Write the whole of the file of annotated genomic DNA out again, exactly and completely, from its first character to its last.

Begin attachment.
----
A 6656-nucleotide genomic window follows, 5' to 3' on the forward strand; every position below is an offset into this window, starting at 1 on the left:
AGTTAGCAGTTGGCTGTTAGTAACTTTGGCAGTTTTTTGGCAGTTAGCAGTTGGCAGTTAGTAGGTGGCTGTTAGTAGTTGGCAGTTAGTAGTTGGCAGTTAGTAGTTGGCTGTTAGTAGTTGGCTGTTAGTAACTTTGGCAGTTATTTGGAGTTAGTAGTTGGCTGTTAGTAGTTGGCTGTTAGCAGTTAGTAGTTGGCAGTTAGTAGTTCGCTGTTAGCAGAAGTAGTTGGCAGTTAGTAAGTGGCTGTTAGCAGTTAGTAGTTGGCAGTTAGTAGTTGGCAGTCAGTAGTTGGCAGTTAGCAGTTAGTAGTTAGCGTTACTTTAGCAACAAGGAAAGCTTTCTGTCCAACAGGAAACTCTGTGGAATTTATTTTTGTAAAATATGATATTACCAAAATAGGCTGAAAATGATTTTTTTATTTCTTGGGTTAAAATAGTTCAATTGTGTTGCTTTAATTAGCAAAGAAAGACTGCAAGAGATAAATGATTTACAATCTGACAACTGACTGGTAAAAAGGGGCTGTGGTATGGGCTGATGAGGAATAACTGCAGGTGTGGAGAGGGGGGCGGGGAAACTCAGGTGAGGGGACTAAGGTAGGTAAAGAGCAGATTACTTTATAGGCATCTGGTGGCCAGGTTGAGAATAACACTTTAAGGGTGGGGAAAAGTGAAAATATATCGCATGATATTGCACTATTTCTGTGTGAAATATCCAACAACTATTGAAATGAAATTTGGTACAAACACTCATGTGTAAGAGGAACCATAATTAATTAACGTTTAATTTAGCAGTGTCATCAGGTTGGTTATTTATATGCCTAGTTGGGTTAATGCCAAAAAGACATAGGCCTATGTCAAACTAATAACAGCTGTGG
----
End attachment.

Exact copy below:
A 6656-nucleotide genomic window follows, 5' to 3' on the forward strand; every position below is an offset into this window, starting at 1 on the left:
AGTTAGCAGTTGGCTGTTAGTAACTTTGGCAGTTTTTTGGCAGTTAGCAGTTGGCAGTTAGTAGGTGGCTGTTAGTAGTTGGCAGTTAGTAGTTGGCAGTTAGTAGTTGGCTGTTAGTAGTTGGCTGTTAGTAACTTTGGCAGTTATTTGGAGTTAGTAGTTGGCTGTTAGTAGTTGGCTGTTAGCAGTTAGTAGTTGGCAGTTAGTAGTTCGCTGTTAGCAGAAGTAGTTGGCAGTTAGTAAGTGGCTGTTAGCAGTTAGTAGTTGGCAGTTAGTAGTTGGCAGTCAGTAGTTGGCAGTTAGCAGTTAGTAGTTAGCGTTACTTTAGCAACAAGGAAAGCTTTCTGTCCAACAGGAAACTCTGTGGAATTTATTTTTGTAAAATATGATATTACCAAAATAGGCTGAAAATGATTTTTTTATTTCTTGGGTTAAAATAGTTCAATTGTGTTGCTTTAATTAGCAAAGAAAGACTGCAAGAGATAAATGATTTACAATCTGACAACTGACTGGTAAAAAGGGGCTGTGGTATGGGCTGATGAGGAATAACTGCAGGTGTGGAGAGGGGGGCGGGGAAACTCAGGTGAGGGGACTAAGGTAGGTAAAGAGCAGATTACTTTATAGGCATCTGGTGGCCAGGTTGAGAATAACACTTTAAGGGTGGGGAAAAGTGAAAATATATCGCATGATATTGCACTATTTCTGTGTGAAATATCCAACAACTATTGAAATGAAATTTGGTACAAACACTCATGTGTAAGAGGAACCATAATTAATTAACGTTTAATTTAGCAGTGTCATCAGGTTGGTTATTTATATGCCTAGTTGGGTTAATGCCAAAAAGACATAGGCCTATGTCAAACTAATAACAGCTGTGG